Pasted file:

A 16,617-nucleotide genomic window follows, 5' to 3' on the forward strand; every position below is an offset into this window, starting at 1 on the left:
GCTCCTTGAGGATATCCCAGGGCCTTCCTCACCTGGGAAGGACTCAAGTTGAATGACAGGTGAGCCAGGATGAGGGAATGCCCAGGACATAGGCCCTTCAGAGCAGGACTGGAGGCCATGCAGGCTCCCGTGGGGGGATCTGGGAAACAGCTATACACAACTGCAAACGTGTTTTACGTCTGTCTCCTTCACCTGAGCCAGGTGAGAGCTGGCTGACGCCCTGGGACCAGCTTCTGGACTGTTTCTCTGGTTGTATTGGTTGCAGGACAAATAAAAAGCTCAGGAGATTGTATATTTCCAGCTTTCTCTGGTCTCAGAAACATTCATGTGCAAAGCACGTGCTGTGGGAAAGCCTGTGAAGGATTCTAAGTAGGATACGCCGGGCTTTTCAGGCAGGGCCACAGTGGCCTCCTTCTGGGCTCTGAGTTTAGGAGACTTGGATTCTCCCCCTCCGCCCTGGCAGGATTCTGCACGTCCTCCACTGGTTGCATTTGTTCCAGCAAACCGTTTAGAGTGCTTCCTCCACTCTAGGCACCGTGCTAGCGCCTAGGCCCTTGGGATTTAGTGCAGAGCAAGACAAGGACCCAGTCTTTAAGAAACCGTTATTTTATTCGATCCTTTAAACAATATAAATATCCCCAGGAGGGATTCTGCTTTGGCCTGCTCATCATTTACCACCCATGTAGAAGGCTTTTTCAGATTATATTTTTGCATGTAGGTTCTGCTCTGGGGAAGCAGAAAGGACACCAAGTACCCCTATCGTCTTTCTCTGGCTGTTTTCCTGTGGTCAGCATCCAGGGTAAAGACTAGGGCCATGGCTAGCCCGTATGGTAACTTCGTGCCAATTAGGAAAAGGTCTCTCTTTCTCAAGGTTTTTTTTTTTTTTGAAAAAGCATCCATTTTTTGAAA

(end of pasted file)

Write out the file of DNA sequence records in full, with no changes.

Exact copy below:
A 16,617-nucleotide genomic window follows, 5' to 3' on the forward strand; every position below is an offset into this window, starting at 1 on the left:
GCTCCTTGAGGATATCCCAGGGCCTTCCTCACCTGGGAAGGACTCAAGTTGAATGACAGGTGAGCCAGGATGAGGGAATGCCCAGGACATAGGCCCTTCAGAGCAGGACTGGAGGCCATGCAGGCTCCCGTGGGGGGATCTGGGAAACAGCTATACACAACTGCAAACGTGTTTTACGTCTGTCTCCTTCACCTGAGCCAGGTGAGAGCTGGCTGACGCCCTGGGACCAGCTTCTGGACTGTTTCTCTGGTTGTATTGGTTGCAGGACAAATAAAAAGCTCAGGAGATTGTATATTTCCAGCTTTCTCTGGTCTCAGAAACATTCATGTGCAAAGCACGTGCTGTGGGAAAGCCTGTGAAGGATTCTAAGTAGGATACGCCGGGCTTTTCAGGCAGGGCCACAGTGGCCTCCTTCTGGGCTCTGAGTTTAGGAGACTTGGATTCTCCCCCTCCGCCCTGGCAGGATTCTGCACGTCCTCCACTGGTTGCATTTGTTCCAGCAAACCGTTTAGAGTGCTTCCTCCACTCTAGGCACCGTGCTAGCGCCTAGGCCCTTGGGATTTAGTGCAGAGCAAGACAAGGACCCAGTCTTTAAGAAACCGTTATTTTATTCGATCCTTTAAACAATATAAATATCCCCAGGAGGGATTCTGCTTTGGCCTGCTCATCATTTACCACCCATGTAGAAGGCTTTTTCAGATTATATTTTTGCATGTAGGTTCTGCTCTGGGGAAGCAGAAAGGACACCAAGTACCCCTATCGTCTTTCTCTGGCTGTTTTCCTGTGGTCAGCATCCAGGGTAAAGACTAGGGCCATGGCTAGCCCGTATGGTAACTTCGTGCCAATTAGGAAAAGGTCTCTCTTTCTCAAGGTTTTTTTTTTTTTTGAAAAAGCATCCATTTTTTGAAA